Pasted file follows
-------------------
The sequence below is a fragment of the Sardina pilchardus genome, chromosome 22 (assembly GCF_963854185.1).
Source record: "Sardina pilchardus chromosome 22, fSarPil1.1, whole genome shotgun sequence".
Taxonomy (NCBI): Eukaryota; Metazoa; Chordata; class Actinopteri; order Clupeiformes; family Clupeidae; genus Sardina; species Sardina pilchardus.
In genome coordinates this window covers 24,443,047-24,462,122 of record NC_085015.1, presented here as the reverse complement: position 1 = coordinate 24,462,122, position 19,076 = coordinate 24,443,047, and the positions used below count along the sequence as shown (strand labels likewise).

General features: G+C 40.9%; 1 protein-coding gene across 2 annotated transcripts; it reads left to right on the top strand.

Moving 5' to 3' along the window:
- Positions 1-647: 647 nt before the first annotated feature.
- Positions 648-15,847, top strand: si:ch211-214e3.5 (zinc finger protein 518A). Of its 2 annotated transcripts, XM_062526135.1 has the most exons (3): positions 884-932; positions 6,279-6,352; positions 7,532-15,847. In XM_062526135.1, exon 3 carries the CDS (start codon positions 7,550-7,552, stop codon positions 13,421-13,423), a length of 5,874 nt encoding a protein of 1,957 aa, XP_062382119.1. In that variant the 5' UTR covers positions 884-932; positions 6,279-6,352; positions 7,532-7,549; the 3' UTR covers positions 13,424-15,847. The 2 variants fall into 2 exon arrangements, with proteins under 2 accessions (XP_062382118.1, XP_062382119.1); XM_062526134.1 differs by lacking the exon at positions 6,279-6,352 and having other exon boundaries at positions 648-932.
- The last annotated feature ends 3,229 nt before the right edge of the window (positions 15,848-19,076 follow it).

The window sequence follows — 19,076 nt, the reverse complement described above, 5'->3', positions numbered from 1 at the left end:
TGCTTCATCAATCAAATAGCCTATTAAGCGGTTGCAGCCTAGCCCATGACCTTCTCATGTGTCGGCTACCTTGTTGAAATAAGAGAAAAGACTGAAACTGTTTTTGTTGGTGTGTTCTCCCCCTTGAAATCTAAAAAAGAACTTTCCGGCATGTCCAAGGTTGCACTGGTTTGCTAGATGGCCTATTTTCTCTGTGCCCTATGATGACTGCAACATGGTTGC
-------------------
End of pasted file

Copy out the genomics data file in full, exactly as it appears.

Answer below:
The sequence below is a fragment of the Sardina pilchardus genome, chromosome 22 (assembly GCF_963854185.1).
Source record: "Sardina pilchardus chromosome 22, fSarPil1.1, whole genome shotgun sequence".
Taxonomy (NCBI): Eukaryota; Metazoa; Chordata; class Actinopteri; order Clupeiformes; family Clupeidae; genus Sardina; species Sardina pilchardus.
In genome coordinates this window covers 24,443,047-24,462,122 of record NC_085015.1, presented here as the reverse complement: position 1 = coordinate 24,462,122, position 19,076 = coordinate 24,443,047, and the positions used below count along the sequence as shown (strand labels likewise).

General features: G+C 40.9%; 1 protein-coding gene across 2 annotated transcripts; it reads left to right on the top strand.

Moving 5' to 3' along the window:
- Positions 1-647: 647 nt before the first annotated feature.
- Positions 648-15,847, top strand: si:ch211-214e3.5 (zinc finger protein 518A). Of its 2 annotated transcripts, XM_062526135.1 has the most exons (3): positions 884-932; positions 6,279-6,352; positions 7,532-15,847. In XM_062526135.1, exon 3 carries the CDS (start codon positions 7,550-7,552, stop codon positions 13,421-13,423), a length of 5,874 nt encoding a protein of 1,957 aa, XP_062382119.1. In that variant the 5' UTR covers positions 884-932; positions 6,279-6,352; positions 7,532-7,549; the 3' UTR covers positions 13,424-15,847. The 2 variants fall into 2 exon arrangements, with proteins under 2 accessions (XP_062382118.1, XP_062382119.1); XM_062526134.1 differs by lacking the exon at positions 6,279-6,352 and having other exon boundaries at positions 648-932.
- The last annotated feature ends 3,229 nt before the right edge of the window (positions 15,848-19,076 follow it).

The window sequence follows — 19,076 nt, the reverse complement described above, 5'->3', positions numbered from 1 at the left end:
TGCTTCATCAATCAAATAGCCTATTAAGCGGTTGCAGCCTAGCCCATGACCTTCTCATGTGTCGGCTACCTTGTTGAAATAAGAGAAAAGACTGAAACTGTTTTTGTTGGTGTGTTCTCCCCCTTGAAATCTAAAAAAGAACTTTCCGGCATGTCCAAGGTTGCACTGGTTTGCTAGATGGCCTATTTTCTCTGTGCCCTATGATGACTGCAACATGGTTGC